Once the cut size is determined and the 1/2-inch depth is achieved, you must remove all the delaminated concrete regardless of the depth. Most delaminations are in the top 1/8 to 1/4 inch of the slab but I’ve seen some that occur a bit deeper.
After removal, follow the manufacturer’s requirements for installation and if necessary polish to match the surrounding area. It’s important to let your customer know that the repair material probably won’t perfectly match the color of the base slab. It will have the same texture and the same maintenance but the color may be a bit different.
A third option is more invasive and is typically only used for new higher-end buildings with multiple delaminations. Earlier, I told you about the project with the early-entry troweling that trapped bleed water. In that large project (slightly more than 150,000 square feet) there were about 1,500 delaminations ranging in size from 3 inches in diameter to 10-by-10-foot areas.
To provide a consistent finish, the only option was to shave 1/4 inch off the top of the entire slab and then repolish everything. This allowed the surface in the entire building to be removed evenly throughout. This was an important feature because all the doors and interior fixtures were in, and the customer and the architect needed assurance that they wouldn’t have to remove, redesign and reinstall all these interior details. The resulting finish was a consistent exposed aggregate that polished up beautifully.
This repair took care of all the random-sized delaminations without having to measure, cut, overlay and polish more than 1,500 separate areas. The customer was much happier because the floors, with the large aggregate exposure, look like they were intended to appear like a terrazzo floor. This option also removed warranty liability from repair material manufacturers and the involved contractors.
Test for air content
Delaminations are never fun to repair and can be found in new buildings or existing structures. When a grinder goes over the surface, it will force the blisters to break on 80% to 90% of all delaminated areas. The sound of grinding areas with delaminations also changes and is a dead giveaway to any experienced polishing contractor.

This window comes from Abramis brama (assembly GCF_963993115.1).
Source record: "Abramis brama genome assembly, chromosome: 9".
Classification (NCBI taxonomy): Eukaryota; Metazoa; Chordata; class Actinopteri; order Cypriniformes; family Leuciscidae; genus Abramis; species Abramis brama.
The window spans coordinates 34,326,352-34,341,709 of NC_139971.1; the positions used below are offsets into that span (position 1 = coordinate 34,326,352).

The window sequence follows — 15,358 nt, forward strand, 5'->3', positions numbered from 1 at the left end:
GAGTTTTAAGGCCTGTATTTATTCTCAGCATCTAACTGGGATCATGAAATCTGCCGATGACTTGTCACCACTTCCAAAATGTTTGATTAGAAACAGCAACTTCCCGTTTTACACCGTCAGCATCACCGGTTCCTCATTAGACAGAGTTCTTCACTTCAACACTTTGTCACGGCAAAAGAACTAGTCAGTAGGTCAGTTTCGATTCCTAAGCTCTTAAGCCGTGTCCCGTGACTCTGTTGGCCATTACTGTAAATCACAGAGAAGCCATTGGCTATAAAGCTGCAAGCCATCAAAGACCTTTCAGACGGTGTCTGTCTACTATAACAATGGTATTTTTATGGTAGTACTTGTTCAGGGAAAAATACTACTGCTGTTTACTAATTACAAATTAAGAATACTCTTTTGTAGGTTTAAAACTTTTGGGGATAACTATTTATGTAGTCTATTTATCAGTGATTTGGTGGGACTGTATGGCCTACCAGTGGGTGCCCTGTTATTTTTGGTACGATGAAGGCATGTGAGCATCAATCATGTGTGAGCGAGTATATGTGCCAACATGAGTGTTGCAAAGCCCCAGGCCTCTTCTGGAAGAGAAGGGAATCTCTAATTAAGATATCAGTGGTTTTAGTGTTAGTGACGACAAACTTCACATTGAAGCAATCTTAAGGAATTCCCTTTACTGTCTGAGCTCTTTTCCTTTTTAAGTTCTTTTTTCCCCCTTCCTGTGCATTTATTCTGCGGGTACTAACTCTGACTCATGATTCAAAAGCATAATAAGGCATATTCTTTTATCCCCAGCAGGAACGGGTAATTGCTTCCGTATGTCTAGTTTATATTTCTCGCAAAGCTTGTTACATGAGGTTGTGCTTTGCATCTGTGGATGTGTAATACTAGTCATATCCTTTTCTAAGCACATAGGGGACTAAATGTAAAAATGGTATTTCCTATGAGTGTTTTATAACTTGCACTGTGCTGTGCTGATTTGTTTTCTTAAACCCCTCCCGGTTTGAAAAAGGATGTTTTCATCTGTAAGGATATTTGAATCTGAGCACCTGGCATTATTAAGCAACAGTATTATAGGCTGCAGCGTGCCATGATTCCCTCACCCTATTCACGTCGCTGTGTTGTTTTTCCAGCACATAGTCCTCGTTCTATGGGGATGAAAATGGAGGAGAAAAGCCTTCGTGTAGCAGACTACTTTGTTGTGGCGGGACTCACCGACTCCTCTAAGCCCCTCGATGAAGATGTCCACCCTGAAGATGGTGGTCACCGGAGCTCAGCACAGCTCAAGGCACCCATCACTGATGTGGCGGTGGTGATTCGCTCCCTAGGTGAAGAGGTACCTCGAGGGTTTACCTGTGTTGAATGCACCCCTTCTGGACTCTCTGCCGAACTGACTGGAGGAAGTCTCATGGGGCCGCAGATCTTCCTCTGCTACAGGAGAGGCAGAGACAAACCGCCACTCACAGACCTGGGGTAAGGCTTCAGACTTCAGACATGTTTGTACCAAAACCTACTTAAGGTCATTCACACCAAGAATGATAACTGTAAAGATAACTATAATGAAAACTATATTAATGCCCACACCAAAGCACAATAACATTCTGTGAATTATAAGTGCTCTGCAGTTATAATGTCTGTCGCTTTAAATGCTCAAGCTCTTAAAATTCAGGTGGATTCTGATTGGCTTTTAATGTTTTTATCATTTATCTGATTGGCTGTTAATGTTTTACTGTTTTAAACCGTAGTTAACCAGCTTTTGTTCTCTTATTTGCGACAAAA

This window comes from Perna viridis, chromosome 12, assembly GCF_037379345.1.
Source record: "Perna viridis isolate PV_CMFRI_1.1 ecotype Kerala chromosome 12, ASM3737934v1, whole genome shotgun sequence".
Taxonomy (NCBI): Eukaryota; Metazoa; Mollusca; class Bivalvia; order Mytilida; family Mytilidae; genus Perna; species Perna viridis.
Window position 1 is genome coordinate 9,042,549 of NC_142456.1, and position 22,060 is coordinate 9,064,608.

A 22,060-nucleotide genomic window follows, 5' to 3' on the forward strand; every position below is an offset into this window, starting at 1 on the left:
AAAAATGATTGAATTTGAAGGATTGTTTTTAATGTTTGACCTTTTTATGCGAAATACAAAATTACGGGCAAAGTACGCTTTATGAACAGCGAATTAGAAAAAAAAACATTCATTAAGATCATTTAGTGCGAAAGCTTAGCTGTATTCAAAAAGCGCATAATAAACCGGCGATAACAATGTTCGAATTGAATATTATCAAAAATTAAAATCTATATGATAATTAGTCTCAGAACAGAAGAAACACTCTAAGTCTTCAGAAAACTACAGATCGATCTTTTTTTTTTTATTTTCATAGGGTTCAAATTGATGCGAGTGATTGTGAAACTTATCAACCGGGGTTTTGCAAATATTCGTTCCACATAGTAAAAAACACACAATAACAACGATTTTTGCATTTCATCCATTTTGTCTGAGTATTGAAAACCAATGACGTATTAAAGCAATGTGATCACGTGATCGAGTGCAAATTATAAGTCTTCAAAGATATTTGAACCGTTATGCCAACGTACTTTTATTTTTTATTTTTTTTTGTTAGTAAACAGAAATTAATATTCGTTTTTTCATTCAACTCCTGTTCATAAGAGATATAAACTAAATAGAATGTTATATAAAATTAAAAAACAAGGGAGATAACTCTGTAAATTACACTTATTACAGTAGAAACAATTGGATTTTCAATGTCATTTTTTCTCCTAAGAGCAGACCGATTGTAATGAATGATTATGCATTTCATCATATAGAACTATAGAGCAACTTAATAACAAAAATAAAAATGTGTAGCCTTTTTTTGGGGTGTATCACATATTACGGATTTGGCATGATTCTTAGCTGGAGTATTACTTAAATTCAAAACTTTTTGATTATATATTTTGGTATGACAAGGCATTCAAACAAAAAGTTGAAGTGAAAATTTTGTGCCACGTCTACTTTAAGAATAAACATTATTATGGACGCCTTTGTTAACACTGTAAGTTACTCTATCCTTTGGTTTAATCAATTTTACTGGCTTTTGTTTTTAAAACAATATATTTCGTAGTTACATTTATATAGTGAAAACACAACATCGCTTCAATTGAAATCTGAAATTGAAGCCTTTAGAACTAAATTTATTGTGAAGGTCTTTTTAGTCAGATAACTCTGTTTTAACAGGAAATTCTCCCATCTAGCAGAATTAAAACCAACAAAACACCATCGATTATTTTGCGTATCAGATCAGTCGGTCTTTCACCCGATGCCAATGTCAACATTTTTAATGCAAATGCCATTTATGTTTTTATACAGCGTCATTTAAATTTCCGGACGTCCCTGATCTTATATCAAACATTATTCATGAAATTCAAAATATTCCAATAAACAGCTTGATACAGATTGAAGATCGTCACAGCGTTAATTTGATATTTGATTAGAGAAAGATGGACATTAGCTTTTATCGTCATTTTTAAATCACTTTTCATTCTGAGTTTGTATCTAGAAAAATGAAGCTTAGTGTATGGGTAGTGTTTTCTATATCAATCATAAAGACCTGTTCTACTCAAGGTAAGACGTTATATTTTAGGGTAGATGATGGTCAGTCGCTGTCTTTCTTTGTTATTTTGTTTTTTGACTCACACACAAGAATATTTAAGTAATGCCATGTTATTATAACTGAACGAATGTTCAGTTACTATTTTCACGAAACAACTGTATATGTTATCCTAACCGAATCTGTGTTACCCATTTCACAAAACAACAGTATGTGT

One way to help eliminate half of the potential delamination issues is to have the concrete coming out of the truck tested for air content at the time of placement. This can be done at the same time the slump is tested, a test normally required for commercial building projects. The same testing agency can perform both tests.
At least this variable can be removed from the equation. The bleed water-trapped issue requires an experienced contractor that can look at the slab and determine if there is still water ponding on the surface or if this process has stopped before starting the troweling process.
David Stephenson, based in Dallas, Texas, is president of Retail Polishing Management, a large national flooring installer. Prior to his position with RPM, he helped as a consultant with retail polishing programs and troubleshooting concrete issues for companies around the globe. Throughout his career, David has owned contracting companies that installed floors as well as manufacturing companies that made products that changed the industry. He can be reached at [email protected]